I urge you to see INSIDE JOB and take what action you feel appropriate to curb misuse of power and corruption in high places. [Hint: The answer isn’t deregulation and political polarization.] I’m writing my senators and the president himself and demanding that our government do what its supposed to do: govern and protect the citizenry.
The book takes place in the late 22nd century and features a character from outer space. Nuclear Armageddon is supposed to occur the next day. Is it science fiction? A fantasy? Sure is. It’s both science fiction and fantasy.
Does it have anything to say about present day reality and the economic situation we find ourselves in? Oh, yeah. Big time.
I was recently interviewed by Irene Watson of Inside Scoop Live. Irene’s interview captures The Angel’s soul better than anything that’s been produced about the book so far. I began The Angel a few month’s after my brother’s sudden and tragic death. Grief was a motivating factor in my writing, but lots more was active in my overheated subconscious when the book came blasting through. I’m an economist. I’ve been worried about the snail-like progress of our recovery from the Great Recession. I’ve been worried about a lot of things in our world. They come out in Irene’s interview.
Please take a moment to listen to the interview and join me in exploring the direction our world is taking. Is the world of The Angel something that could come to pass? You can hear the interview on the link below, or through the link to Irene Watson of Inside Scoop Live.
THE ANGEL & THE BROWN-EYED BOY is a sci-fi, fantasy, thriller set on the planet earth’s last day. It presents a dark and doomed planet with secrets hidden everywhere. It’s characters are an amazing crew that will haunt you. One reviewer called it, “A future world only heartbeats from our own.”
While THE ANGEL & THE BROWN-EYED BOY has this science fiction/fantasy aspect, it is also the story of a troubled young man’s coming to grips with his family, which has to be the most dysfunctional in the world’s history. He has hours to do it before the nuclear Armageddon.
Most of all, THE ANGEL & THE BROWN-EYED BOY is a love story between Eliana, the angelic dancer who came to earth to save her own planet, and Jeremy, the tech genius, revolutionary, and heir to a fortune. Their love flames in this novel. It’s one of the great love stories, with love reaching through time and space.
I hope you enjoy it on Valentine’s Day or any other.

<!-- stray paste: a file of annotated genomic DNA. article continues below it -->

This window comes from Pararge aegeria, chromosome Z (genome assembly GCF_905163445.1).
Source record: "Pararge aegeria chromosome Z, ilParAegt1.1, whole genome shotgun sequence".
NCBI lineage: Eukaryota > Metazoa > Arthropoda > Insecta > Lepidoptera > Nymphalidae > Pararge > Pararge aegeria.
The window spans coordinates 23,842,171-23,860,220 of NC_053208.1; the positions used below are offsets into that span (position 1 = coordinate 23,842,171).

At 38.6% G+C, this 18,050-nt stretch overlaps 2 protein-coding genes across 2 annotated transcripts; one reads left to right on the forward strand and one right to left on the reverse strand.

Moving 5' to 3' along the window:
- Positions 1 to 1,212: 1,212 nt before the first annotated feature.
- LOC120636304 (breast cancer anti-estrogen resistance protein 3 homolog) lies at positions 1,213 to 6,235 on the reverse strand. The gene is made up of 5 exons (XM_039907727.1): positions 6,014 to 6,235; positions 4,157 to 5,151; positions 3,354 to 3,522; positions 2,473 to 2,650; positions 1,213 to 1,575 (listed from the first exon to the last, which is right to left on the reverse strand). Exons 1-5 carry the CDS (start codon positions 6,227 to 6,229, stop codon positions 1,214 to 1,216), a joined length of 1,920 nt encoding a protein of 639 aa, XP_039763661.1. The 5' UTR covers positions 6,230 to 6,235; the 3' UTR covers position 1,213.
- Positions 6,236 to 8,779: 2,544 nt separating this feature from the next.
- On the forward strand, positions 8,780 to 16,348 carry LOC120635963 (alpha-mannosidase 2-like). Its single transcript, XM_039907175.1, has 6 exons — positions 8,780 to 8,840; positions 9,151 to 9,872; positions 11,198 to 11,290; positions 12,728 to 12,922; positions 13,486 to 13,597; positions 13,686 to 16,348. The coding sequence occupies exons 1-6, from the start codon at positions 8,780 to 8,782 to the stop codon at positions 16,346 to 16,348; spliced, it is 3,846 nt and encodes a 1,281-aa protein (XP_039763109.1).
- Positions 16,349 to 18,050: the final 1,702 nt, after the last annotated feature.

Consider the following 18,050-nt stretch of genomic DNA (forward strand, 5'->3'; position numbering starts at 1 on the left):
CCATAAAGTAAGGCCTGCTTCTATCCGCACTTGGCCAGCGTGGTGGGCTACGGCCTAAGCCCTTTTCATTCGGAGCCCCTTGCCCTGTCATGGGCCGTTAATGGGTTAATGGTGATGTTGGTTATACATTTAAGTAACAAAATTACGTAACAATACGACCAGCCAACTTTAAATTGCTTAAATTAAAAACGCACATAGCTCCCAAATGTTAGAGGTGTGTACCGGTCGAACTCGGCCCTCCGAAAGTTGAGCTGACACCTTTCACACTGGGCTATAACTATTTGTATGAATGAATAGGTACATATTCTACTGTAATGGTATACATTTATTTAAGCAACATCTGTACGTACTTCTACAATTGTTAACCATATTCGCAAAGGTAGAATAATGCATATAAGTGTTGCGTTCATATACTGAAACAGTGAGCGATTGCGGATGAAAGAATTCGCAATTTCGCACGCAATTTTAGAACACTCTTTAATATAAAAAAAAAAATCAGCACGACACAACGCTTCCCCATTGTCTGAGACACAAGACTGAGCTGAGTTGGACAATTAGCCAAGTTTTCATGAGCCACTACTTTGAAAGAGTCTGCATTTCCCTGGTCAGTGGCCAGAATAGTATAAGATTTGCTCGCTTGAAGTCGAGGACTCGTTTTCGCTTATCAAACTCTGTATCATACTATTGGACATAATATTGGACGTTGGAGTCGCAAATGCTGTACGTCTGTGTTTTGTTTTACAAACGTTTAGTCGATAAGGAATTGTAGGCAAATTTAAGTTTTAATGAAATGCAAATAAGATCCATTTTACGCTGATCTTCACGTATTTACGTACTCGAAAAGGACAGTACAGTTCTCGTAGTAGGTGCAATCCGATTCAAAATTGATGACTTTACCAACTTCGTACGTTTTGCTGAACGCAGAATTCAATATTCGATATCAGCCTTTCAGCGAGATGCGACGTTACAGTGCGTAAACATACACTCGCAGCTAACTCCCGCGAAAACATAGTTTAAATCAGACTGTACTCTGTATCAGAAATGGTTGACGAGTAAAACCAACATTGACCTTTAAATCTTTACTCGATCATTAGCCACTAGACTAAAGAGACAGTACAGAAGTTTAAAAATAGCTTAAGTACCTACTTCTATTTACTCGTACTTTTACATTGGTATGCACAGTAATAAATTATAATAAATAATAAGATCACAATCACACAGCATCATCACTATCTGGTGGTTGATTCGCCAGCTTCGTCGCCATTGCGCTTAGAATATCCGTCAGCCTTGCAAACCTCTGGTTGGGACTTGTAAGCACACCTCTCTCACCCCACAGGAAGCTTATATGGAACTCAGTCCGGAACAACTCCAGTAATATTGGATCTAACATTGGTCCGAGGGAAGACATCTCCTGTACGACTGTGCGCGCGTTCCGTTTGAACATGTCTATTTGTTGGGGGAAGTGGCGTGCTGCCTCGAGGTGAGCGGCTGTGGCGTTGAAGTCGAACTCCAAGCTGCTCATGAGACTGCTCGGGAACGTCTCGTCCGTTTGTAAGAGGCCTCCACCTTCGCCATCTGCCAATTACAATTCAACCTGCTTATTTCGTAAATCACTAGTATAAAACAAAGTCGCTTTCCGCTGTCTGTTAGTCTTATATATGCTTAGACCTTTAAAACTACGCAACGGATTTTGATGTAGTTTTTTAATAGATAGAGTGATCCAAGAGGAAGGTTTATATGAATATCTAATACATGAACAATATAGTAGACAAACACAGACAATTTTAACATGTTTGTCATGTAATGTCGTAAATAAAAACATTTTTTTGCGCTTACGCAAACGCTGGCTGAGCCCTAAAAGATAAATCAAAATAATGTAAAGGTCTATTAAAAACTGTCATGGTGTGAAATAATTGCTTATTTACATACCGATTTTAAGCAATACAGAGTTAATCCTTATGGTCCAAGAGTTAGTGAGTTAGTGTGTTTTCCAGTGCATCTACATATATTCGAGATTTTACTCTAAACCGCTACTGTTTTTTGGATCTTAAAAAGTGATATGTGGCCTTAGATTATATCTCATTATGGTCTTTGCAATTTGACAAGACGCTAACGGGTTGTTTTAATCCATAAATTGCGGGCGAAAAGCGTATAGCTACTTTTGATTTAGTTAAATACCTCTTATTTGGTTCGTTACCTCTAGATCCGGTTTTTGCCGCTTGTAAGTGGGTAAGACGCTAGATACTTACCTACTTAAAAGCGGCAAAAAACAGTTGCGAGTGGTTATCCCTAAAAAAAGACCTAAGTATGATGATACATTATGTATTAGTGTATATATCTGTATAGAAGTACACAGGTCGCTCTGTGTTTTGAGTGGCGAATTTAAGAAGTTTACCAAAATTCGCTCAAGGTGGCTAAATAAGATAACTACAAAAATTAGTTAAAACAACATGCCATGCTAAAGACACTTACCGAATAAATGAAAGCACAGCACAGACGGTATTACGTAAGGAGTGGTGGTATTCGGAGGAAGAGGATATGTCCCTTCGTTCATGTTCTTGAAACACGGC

Here’s a video to give you the look and feel of the book:
Wonder what a book’s characters look like? Here’s a special video prepared by author Sandy Nathan to show you what she thinks the characters ofThe Angel & the Brown-eyed Boy look like:
TECOLOTE: THE LITTLE HORSE THAT COULD
Coming out simultaneaously with The Angel & the Brown-eyed Boy, Tecolote: The Little Horse That Could presents a heartwarming tale of survival and overcoming pretty much every obstacle life can throw out. This is the true story of Tecolote, a Peruvian Paso colt born prematurely on a freezing night. Join Tecolote as he fights for his life and grows strong and big, becoming a member of the herd and trusted riding horse. Illustrated with photos of Tecolote and his friends taken when the action was happening. Great for kids of all ages.
Here’s a video that gives you the heart of the book:
“The most splendid part of the day just happened… and I am sad and happy… I just finished reading your novel. It was such a wild ride… so clever and perfectly timed. I am astonished by your imagination. It worked so well… and it was so out there!
“When can I get my hands on the sequel?”
A reader from California
Captivating from the first page onward, this entertaining tale will draw readers in and keep them riveted. Highly recommended.
L.C. Evans, author of Talented Horsewoman
A good book elicits an emotional response while being read; Nathan’s book haunts the reader long after the final page is turned. In The Angel & the Brown-eyed Boytwo dying worlds fight for survival, their futures dependent on a revolutionary and an angelic otherworldly dancer. It is world not that many heartbeats away from our own, making the premise chilling. Todd A. Fonseca, award-winning author of The Time Cavern